1. Individuals with a suspected or known mutation of a gene associated with the RAS/MAPK cellular pathway. Diagnosis may be made clinically and/or confirmed through genetic testing.
  2. Unaffected relatives of individuals with a suspected or known mutation of a gene associated with the RAS/MAPK cellular pathway.



Primary Outcome Measures :
  1. Collection of biospecimen [ Time Frame: 50 years ]
    Collect specimens derived from blood, buccal cells, sputum, urine, bone marrow, tumor tissue and residual specimens, including but not limited to pleural fluid, ascetic fluid, chyle, skin, lung, lymphatic or renal tissue and/or bronchoalveolar lavage fluid, tissue specimens, and/or cells that are left over from clinical procedures from enrolled patients for research purposes only.

  2. Collection of medical history [ Time Frame: 50 years ]
    Collect demographic information, medical history, and clinical test results to create a longitudinal research database of participants with suspected or diagnosed RASopathies. Participants will also complete surveys to be included in the research database (see "Research Database" section for details).


Secondary Outcome Measures :
  1. Release of Specimens and Clinical Data to Other Investigators for use in RASopathy Research [ Time Frame: 50 years ]
    Release of fresh or frozen specimens and clinical data to both CCHMC and external investigators. Applications for use of bio-specimen and/or data must be approved by the Repository Use Committee through the completion of a specimen request form. Among other data, the specimen request form will require information concerning: Principal Investigator, funding sources, a research synopsis, Institutional Review Board (IRB) approval of the research project, and details about the required samples. At the time a de-identified sample is requested, the requesting investigator may also request de-identified clinical data if needed.


Biospecimen Retention:   Samples With DNA
Specimens derived from blood, buccal cells, sputum, urine, bone marrow, tumor tissue and residual specimens, including but not limited to pleural fluid, ascetic fluid, chyle, skin, lung, lymphatic or renal tissue and/or bronchoalveolar lavage fluid, tissue specimens, and/or cells that are left over from clinical procedures from enrolled patients for research purposes only.


Information from the National Library of Medicine

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Ages Eligible for Study:   Child, Adult, Older Adult
Sexes Eligible for Study:   All
Accepts Healthy Volunteers:   Yes
Sampling Method:   Non-Probability Sample
Study Population
The RASopathies are a group of developmental disorders caused by genetic changes in the genes that compose the Ras/mitogen activated protein kinase (MAPK) pathway. New RASopathies are being diagnosed frequently. This pathway is essential in the regulation of the cell cycle and the determination of cell function. Thus, appropriate function of this pathway is critical to normal development. Each syndrome in this group of disorders has unique phenotypic features, but there are many overlapping features including facial features, heart defects, cutaneous abnormalities, cognitive delays, and a predisposition to malignancies.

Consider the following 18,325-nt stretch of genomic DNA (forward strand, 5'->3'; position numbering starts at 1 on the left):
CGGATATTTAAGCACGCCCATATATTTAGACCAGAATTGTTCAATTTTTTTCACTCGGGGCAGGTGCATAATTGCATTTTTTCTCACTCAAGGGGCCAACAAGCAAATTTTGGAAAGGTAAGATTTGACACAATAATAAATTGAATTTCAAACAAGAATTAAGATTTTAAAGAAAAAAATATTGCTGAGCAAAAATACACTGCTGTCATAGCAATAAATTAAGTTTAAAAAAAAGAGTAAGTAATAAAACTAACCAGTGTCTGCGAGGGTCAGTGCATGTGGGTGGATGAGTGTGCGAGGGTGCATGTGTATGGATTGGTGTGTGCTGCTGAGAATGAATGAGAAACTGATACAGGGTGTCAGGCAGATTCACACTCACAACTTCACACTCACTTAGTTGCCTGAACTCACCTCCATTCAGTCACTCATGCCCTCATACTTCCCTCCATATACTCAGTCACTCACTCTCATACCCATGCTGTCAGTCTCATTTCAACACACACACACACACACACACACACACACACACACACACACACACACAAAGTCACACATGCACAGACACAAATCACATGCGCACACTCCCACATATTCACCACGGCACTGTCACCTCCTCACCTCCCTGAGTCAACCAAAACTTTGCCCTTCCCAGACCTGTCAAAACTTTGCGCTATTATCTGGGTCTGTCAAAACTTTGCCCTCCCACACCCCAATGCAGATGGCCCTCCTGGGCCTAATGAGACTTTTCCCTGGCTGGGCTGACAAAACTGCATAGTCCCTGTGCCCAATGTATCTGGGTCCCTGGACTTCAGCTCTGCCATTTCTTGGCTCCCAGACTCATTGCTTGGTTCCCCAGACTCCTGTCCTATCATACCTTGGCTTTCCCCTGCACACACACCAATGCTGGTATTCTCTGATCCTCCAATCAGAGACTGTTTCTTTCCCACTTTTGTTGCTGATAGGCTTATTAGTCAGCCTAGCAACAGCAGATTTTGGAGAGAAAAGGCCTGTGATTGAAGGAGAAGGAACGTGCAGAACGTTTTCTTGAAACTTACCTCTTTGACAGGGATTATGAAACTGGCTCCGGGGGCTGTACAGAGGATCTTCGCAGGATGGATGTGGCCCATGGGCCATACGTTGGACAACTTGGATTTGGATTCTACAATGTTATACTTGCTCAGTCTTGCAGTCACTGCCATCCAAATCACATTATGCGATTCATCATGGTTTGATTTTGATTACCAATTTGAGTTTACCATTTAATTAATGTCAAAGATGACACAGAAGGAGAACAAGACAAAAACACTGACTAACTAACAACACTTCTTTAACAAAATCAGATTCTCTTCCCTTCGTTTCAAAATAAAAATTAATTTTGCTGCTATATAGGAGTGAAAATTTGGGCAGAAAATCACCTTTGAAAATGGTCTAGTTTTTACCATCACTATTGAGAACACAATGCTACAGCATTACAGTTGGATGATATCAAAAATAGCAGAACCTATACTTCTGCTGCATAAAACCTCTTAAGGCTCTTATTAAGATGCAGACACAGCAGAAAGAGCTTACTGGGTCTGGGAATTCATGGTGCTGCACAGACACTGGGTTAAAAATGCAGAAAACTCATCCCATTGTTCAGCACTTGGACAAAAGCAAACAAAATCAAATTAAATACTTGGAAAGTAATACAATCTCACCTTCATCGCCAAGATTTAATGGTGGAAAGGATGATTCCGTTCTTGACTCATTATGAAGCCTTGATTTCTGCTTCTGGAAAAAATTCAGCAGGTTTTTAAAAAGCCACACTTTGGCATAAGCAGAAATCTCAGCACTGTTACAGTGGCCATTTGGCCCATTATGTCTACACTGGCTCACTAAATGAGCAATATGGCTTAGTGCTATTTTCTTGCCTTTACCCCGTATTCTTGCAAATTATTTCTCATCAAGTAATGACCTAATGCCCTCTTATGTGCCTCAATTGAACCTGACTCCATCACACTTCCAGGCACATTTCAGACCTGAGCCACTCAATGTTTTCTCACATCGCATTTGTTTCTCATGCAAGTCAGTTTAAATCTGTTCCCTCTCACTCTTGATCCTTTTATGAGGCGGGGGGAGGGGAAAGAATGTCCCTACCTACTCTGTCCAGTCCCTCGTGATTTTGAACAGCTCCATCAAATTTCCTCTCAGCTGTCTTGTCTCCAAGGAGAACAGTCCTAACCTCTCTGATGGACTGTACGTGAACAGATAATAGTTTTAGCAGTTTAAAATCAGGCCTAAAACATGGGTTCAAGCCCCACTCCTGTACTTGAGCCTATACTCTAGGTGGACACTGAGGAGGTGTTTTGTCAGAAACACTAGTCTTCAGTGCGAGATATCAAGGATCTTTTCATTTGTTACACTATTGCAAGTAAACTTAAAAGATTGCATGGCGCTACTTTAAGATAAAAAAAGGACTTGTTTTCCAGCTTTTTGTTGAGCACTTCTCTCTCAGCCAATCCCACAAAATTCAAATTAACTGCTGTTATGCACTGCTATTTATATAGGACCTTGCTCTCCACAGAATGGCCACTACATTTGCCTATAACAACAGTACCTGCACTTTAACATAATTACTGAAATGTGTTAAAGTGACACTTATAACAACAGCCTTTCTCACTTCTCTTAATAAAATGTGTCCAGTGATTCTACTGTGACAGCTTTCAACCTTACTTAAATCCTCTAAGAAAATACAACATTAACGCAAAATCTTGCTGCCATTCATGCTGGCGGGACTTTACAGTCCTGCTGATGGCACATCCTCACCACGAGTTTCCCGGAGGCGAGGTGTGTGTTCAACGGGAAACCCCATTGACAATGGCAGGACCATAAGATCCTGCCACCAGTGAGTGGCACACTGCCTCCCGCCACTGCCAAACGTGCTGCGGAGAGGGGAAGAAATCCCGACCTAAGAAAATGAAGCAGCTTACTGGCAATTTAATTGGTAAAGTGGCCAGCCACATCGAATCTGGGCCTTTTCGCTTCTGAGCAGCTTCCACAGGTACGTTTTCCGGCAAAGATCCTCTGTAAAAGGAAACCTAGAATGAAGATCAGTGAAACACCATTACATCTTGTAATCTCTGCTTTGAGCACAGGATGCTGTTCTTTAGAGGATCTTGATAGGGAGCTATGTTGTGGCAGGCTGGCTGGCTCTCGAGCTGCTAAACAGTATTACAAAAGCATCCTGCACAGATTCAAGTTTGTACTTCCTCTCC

Criteria

Inclusion Criteria:

  • Patients with a suspected or known diagnosis of any of the group of disorders known as RASopathies (e.g., Neurofibromatosis, Costello Syndrome, Noonan Syndrome). Diagnosis may be made clinically and/or confirmed through genetic testing.
  • Unaffected relatives of patients with a suspected or known diagnosis of any of the group of disorders known as RASopathies.

Exclusion Criteria:

  • Individuals who do not have a suspected or definite diagnosis of a RASopathy.
  • Individuals who do not have a relative with a suspected or definite diagnosis of a RASopathy.
  • Patients who do not have the ability/capacity to undergo the informed consent process OR whose parent/legal guardian is unable to undergo the informed consent process.

Information from the National Library of Medicine

To learn more about this study, you or your doctor may contact the study research staff using the contact information provided by the sponsor.

Please refer to this study by its ClinicalTrials.gov identifier (NCT number): NCT04395495


Contacts
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Contact: Lindsey Aschbacher-Smith, MS 513-803-0077 Lindsey.Aschbacher-Smith@cchmc.org
Contact: Laurie Bailey, MS 513-636-4507 Laurie.Bailey@cchmc.org

Locations
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United States, Ohio
Cincinnati Children's Hospital Medical Center Recruiting
Cincinnati, Ohio, United States, 45229
Contact: Lindsey Aschbacher-Smith, MS    513-803-0077    Lindsey.Aschbacher-Smith@cchmc.org   
Contact: Laurie Bailey, MS    (513) 636-4507    laurie.bailey@cchmc.org   
Principal Investigator: Carlos E Prada, MD         
Sponsors and Collaborators
Children's Hospital Medical Center, Cincinnati
Investigators
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Principal Investigator: Carlos Prada, MD Children's Hospital Medical Center, Cincinnati
Publications:

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Responsible Party: Children's Hospital Medical Center, Cincinnati
ClinicalTrials.gov Identifier: NCT04395495    
Other Study ID Numbers: 2016-7017
First Posted: May 20, 2020    Key Record Dates
Last Update Posted: July 21, 2020
Last Verified: May 2020
Individual Participant Data (IPD) Sharing Statement:
Plan to Share IPD: No

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Studies a U.S. FDA-regulated Drug Product: No
Studies a U.S. FDA-regulated Device Product: No
Additional relevant MeSH terms:
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Neurofibromatoses
Neurofibromatosis 1
Neurofibroma
Noonan Syndrome
Costello Syndrome
LEOPARD Syndrome
Intellectual Disability
Lentigo
Syndrome
Disease
Pathologic Processes
Nerve Sheath Neoplasms
Neoplasms, Nerve Tissue
Neoplasms by Histologic Type
Neoplasms
Neoplastic Syndromes, Hereditary
Neurocutaneous Syndromes
Nervous System Diseases
Heredodegenerative Disorders, Nervous System
Neurodegenerative Diseases
Genetic Diseases, Inborn
Peripheral Nervous System Diseases
Neuromuscular Diseases
Peripheral Nervous System Neoplasms
Nervous System Neoplasms
Neurobehavioral Manifestations
Neurologic Manifestations
Neurodevelopmental Disorders
Mental Disorders
Melanosis